Washington Navy Yard

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With a history that goes back to 1799, the Washington Navy Yard came into prominence with U.S. entry into World War II. As thousands of younger skilled workers were called up for combat duty, many women – including some who had worked at the plant a generation earlier during the First World War – and older retired men returned to their jobs.

With competition for skilled workers at an intensity not seen in decades, the Navy responsibilities of the yard’s Civilian Personnel Officer were greatly expanded. In addition to hiring and retaining workers, the CPO was also responsible for union negotiations, administering the employee credit union, the sale of war bonds and addressing morale issues.

The Washington Navy Yard was not actually a shipbuilding facility, although it started out as such. Since the War of 1812, its chief product was ordnance – primarily guns and munitions. The yard was re-designated the U.S. Naval Gun Factory in 1945.

Always at the forefront of technology, the factory was not only the first manufacturing plant to employ the steam engine, it was actually one of the first industrial facilities to use computers for solving differential equations (often required for engineering problems) in 1954.

Ordnance manufacture was phased out in 1961 and the factory closed. In 1964, the site was again re-designated, this time as the Washington Navy Yard, and its buildings converted to office use. Today, the Washington Navy Yard is the headquarters of the Naval District Washington, and is home to an extensive museum of naval history.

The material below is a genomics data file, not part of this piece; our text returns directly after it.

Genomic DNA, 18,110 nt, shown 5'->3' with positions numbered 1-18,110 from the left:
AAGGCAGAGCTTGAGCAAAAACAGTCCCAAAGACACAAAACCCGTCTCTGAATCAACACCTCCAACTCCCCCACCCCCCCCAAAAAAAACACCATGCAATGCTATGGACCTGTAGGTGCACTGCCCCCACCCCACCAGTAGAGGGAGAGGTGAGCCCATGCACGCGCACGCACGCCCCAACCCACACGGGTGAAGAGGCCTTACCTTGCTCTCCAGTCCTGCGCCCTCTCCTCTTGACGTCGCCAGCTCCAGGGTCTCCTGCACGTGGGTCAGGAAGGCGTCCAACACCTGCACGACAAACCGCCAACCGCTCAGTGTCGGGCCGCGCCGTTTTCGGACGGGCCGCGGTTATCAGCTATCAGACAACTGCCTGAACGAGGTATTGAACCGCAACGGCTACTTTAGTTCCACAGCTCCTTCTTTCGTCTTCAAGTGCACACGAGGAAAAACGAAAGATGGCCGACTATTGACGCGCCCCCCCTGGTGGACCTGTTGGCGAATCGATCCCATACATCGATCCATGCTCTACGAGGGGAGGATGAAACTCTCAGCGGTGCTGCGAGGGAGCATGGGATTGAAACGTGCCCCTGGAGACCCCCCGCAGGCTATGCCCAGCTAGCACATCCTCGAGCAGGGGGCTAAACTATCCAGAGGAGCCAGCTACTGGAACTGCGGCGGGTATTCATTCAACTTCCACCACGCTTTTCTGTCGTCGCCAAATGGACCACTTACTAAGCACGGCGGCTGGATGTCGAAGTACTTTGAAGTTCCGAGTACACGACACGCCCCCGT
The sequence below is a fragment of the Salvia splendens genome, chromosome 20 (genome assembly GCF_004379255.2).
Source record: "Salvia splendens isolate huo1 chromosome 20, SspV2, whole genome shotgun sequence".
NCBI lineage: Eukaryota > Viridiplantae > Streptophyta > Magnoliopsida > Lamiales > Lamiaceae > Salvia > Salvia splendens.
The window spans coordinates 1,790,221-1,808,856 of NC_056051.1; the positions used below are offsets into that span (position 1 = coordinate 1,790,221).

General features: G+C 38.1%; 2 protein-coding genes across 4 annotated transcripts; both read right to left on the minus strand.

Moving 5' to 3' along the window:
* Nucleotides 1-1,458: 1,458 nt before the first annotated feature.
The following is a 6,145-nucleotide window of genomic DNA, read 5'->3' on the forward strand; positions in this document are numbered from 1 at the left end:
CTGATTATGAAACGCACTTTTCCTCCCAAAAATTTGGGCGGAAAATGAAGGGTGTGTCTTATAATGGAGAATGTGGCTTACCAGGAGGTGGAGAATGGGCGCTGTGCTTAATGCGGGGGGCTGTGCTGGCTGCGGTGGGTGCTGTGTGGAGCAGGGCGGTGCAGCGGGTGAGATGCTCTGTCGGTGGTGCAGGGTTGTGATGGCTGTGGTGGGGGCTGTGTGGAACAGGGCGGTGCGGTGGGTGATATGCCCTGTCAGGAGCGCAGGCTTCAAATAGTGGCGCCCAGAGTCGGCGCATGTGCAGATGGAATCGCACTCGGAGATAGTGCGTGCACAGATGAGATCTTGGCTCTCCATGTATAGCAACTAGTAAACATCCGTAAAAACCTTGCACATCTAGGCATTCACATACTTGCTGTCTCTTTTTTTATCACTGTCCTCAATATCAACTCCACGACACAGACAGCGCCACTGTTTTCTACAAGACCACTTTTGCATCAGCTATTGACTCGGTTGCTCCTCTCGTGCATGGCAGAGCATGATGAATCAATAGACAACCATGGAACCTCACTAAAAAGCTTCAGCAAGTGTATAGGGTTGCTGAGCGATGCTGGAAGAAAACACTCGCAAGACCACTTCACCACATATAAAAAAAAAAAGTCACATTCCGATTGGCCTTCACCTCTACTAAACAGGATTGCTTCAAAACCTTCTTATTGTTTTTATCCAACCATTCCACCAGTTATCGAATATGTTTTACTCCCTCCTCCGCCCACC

Industrial Asbestos

Virtually all industrial activities prior to the 1980’s involved asbestos, whether it was shipbuilding, steel making, auto manufacture or the direct production of asbestos products. The Washington Navy Yard was no exception; part of the manufacture of guns and ship fittings required some type of fire-proofing because of the blast furnaces, steel and iron-casting activities, and numerous flammable substances typically found in factory settings.

Ironically, asbestos exposure could result from the very clothing and equipment that was meant to protect a worker. Anyone who worked around molten steel and iron probably had asbestos gloves, bibs and coveralls.

Those most likely to suffer from asbestos exposure are those who were welders, carpenters, painters, riggers, pipe fitters, electricians and metal cutters – all jobs that were performed at the Yard at some point.

Mesothelioma, an aggressive form of asbestos cancer, typically has a long latency period – that is, the period between initial exposure and appearance of symptoms. This is one reason that mesothelioma lawsuits are difficult. On the other hand, asbestos exposure is the only known and proven cause of malignant mesothelioma, so when a solid and irrefutable diagnosis is established and a definite connection between the disease and a specific incidence of exposure, such cases are decided in favor of the plaintiff in the majority of cases.